This preserved Tohoku building goes from completely devastated to practically unharmed in just a few floors.

While travelling in Japan’s northeastern Tohoku region, our Japanese-language reporter Saya put the Taro Kanko Hotel on her itinerary. She wasn’t planning to spend the night, though, and even if she’d wanted to, that’s no longer an option.

That’s because the hotel, which is located in the town of Miyako, Iwate Prefecture, hasn’t been in operation since March 11, 2011. You probably remember that as the day of the 3-11 earthquake and tsunami that devastated several coastal communities in Fukushima, Iwate, and Miyagi Prefectures. The hotel was right in the tsunami’s path, and while it looked like this before the tragedy…

…it looks like this now.

These days, the Taro Kanko Hotel doesn’t receive guests looking for a place to stay. Instead, it’s become a shinsai ikou (“disaster remains”) facility, preserved in its post-tsunami state as a monument and educational location to inform people of what took place. For safety reasons, you can’t just roll up and walk on in, but the Miyako Tourism and Cultural Exchange Association offers tours of the site with a guide by prior reservation.

The first thing you notice is that the bottom two floors of the six-story building are just gone. Their walls were completely washed away on all four sides, and stepping inside shows the devastation in even starker ways. The first floor, for example, used to be where you’d find the check-in desk, lobby, and large communal baths, but now there’s nothing at all, as the tsunami gutted the interior with frightening efficiency.

Standing in the barren remains of the first floor, if you look up you’ll see there’s no longer a ceiling. That’s because when the tsunami came rushing in, it lifted the contents of the first floor upwards where they cracked and shattered the ceiling before the waves broke through the back walls and flushed everything out.

The interior staircase is warped beyond use, and the elevator isn’t operational anymore, so to get to the upper levels of the hotel you take a repaired, reinforced exterior staircase.

The second floor used to be where the hotel’s banquet rooms were. Even more so than the first floor, though, it was turned into a completely featureless slab as the interior walls, fixtures, and furnishings were swept away by the sea.

There’s a shock of the opposite variety once you get to the fourth floor, however. Once you get above the height the tsunami’s waters rose to, the hotel looks unsettlingly ordinary.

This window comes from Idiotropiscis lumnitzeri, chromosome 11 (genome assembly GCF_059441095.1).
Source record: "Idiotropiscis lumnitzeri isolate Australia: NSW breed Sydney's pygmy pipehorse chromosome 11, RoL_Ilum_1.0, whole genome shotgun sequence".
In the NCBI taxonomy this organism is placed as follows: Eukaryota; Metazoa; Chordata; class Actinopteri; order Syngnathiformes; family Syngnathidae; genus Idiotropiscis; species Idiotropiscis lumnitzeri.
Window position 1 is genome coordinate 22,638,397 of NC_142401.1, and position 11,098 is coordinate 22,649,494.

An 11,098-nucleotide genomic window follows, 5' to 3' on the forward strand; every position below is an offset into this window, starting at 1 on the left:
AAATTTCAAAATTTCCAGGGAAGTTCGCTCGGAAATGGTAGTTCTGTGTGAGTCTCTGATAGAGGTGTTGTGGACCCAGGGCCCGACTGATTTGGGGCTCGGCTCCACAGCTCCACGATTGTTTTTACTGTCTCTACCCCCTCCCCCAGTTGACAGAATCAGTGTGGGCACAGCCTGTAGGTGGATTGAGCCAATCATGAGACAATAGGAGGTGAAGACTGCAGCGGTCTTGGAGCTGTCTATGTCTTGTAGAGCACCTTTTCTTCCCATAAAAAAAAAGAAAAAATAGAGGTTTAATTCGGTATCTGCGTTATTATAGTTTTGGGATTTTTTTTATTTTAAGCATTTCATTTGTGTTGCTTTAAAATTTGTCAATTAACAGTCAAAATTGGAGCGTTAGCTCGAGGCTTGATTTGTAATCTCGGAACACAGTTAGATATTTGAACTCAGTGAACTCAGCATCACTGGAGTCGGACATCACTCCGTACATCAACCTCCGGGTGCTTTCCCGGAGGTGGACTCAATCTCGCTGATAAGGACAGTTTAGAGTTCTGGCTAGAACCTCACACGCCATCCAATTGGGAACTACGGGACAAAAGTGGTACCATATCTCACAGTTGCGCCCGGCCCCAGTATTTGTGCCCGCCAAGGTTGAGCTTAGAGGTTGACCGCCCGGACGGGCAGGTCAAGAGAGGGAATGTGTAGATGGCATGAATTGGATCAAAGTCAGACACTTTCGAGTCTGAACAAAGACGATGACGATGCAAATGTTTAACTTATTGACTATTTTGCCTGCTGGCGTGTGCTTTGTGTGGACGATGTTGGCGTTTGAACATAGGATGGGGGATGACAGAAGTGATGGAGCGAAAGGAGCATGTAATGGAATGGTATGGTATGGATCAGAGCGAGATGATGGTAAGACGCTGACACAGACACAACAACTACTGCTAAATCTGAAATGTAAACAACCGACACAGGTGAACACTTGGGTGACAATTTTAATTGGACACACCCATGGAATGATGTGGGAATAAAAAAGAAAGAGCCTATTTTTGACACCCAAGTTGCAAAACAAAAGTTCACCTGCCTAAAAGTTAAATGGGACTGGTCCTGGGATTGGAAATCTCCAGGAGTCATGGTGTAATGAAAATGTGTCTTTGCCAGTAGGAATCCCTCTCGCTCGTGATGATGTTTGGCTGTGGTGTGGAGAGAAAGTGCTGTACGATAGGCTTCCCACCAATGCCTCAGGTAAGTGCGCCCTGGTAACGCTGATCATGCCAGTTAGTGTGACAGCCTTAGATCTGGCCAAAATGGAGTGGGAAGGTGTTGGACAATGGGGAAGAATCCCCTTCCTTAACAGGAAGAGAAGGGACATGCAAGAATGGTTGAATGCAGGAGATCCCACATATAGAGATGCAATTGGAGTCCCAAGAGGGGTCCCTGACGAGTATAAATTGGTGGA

With no visible damage to the interior, it feels like any of a hundred other affordably priced regional hotels you could book a room in tonight, with nothing to indicate the terrifying destruction that happened just a few feet below.

Thankfully, the time the tsunami hit Iwate, 2:46 p.m., was after the morning check-out time but before afternoon check-in, so the hotel was largely empty of guests and no one on the premises lost their lives. However, the hotel’s owner was in the building when the tsunami came, and realizing he wasn’t going to be able to get far enough inland to escape it, he rushed to the sixth floor, the highest part of the hotel.

While taking shelter in this room, he pointed his camera out the widow and recorded a video as the tsunami rushed towards the building and struck it. While sitting in the very same room, the guide played the video for Saya.

Like everyone living in Japan, Saya has seen many, many videos of the 3-11 tsunami while watching TV news as the situation was unfolding and also in retrospective reports. But while she felt like she’s gotten used to them, this video felt different. Maybe it’s because the owner never sent his video in to any TV networks, and so she’d never seen this particular one before, but more likely it’s because she was sitting in the exact spot where it was recorded, looking out of the same window and seeing a quiet, peaceful town that can be turned into the sight of an unforgettable tragedy in just moments.

The Taro Kanko Hotel isn’t the only shinsai ikou in Tohoku, but their presence is the source of some debate among local residents. Some want them cleared away as soon as possible, saying that they reopen painful wounds whenever they have to go by them in the course of their daily lives. Others, though, feel that they should be preserved as symbols of the need for proper disaster preparedness and to remember those who lost their lives, and for now, the Miyako Tourism and Cultural Exchange Association is ready to guide those who are of the second school of thought.

Related: Miyako Tourism Cultural Exchange Association
Photos ©SoraNews24
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